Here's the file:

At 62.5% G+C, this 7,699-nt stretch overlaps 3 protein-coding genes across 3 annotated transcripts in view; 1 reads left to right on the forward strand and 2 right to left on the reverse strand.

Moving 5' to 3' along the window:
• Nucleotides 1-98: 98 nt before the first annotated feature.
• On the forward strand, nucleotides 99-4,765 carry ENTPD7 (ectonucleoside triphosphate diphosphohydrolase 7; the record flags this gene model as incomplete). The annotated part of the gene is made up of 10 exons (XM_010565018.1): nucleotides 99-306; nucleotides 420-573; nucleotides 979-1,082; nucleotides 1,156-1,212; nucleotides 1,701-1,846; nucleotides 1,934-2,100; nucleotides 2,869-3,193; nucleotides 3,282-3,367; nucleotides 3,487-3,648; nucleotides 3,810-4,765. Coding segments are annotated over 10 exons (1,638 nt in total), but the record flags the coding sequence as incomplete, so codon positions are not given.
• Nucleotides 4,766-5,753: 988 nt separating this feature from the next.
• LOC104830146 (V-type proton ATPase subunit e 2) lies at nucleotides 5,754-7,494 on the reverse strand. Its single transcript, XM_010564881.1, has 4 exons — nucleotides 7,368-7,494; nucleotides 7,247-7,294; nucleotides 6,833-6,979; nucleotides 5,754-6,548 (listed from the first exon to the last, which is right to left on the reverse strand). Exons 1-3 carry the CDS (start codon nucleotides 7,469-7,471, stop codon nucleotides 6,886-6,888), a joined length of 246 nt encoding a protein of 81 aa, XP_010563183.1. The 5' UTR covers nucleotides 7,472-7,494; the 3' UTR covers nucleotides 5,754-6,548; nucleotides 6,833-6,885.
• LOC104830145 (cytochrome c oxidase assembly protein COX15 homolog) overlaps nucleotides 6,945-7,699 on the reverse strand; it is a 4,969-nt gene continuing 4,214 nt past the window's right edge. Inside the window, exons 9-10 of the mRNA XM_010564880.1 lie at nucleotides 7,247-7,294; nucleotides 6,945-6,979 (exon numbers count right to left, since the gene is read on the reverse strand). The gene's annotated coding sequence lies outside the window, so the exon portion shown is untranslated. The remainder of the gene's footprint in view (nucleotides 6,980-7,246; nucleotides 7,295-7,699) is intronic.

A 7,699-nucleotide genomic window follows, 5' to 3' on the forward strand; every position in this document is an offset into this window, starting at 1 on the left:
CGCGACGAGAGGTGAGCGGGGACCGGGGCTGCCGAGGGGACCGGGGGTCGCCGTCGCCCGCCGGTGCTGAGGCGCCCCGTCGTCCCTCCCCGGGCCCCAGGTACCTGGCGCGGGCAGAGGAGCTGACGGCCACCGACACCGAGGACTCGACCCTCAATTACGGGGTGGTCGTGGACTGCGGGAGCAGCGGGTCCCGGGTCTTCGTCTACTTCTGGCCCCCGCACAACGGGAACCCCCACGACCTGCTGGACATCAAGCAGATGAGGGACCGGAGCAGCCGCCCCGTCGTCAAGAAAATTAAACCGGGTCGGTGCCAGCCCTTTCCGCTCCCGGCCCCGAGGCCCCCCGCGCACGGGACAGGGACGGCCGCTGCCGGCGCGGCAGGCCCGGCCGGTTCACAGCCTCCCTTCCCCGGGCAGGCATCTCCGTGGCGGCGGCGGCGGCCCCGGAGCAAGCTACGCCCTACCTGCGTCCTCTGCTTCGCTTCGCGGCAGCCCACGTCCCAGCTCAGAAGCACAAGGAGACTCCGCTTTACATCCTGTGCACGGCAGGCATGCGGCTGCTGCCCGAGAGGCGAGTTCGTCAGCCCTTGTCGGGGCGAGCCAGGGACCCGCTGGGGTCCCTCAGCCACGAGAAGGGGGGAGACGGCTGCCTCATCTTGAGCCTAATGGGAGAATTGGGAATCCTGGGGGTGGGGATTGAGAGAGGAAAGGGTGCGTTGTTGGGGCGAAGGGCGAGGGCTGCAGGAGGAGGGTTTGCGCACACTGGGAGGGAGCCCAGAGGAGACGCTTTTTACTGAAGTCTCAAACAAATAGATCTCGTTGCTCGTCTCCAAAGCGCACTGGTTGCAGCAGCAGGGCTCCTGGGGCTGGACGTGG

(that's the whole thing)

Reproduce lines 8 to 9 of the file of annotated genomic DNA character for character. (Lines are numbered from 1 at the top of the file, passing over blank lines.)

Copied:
A 7,699-nucleotide genomic window follows, 5' to 3' on the forward strand; every position in this document is an offset into this window, starting at 1 on the left:
CGCGACGAGAGGTGAGCGGGGACCGGGGCTGCCGAGGGGACCGGGGGTCGCCGTCGCCCGCCGGTGCTGAGGCGCCCCGTCGTCCCTCCCCGGGCCCCAGGTACCTGGCGCGGGCAGAGGAGCTGACGGCCACCGACACCGAGGACTCGACCCTCAATTACGGGGTGGTCGTGGACTGCGGGAGCAGCGGGTCCCGGGTCTTCGTCTACTTCTGGCCCCCGCACAACGGGAACCCCCACGACCTGCTGGACATCAAGCAGATGAGGGACCGGAGCAGCCGCCCCGTCGTCAAGAAAATTAAACCGGGTCGGTGCCAGCCCTTTCCGCTCCCGGCCCCGAGGCCCCCCGCGCACGGGACAGGGACGGCCGCTGCCGGCGCGGCAGGCCCGGCCGGTTCACAGCCTCCCTTCCCCGGGCAGGCATCTCCGTGGCGGCGGCGGCGGCCCCGGAGCAAGCTACGCCCTACCTGCGTCCTCTGCTTCGCTTCGCGGCAGCCCACGTCCCAGCTCAGAAGCACAAGGAGACTCCGCTTTACATCCTGTGCACGGCAGGCATGCGGCTGCTGCCCGAGAGGCGAGTTCGTCAGCCCTTGTCGGGGCGAGCCAGGGACCCGCTGGGGTCCCTCAGCCACGAGAAGGGGGGAGACGGCTGCCTCATCTTGAGCCTAATGGGAGAATTGGGAATCCTGGGGGTGGGGATTGAGAGAGGAAAGGGTGCGTTGTTGGGGCGAAGGGCGAGGGCTGCAGGAGGAGGGTTTGCGCACACTGGGAGGGAGCCCAGAGGAGACGCTTTTTACTGAAGTCTCAAACAAATAGATCTCGTTGCTCGTCTCCAAAGCGCACTGGTTGCAGCAGCAGGGCTCCTGGGGCTGGACGTGG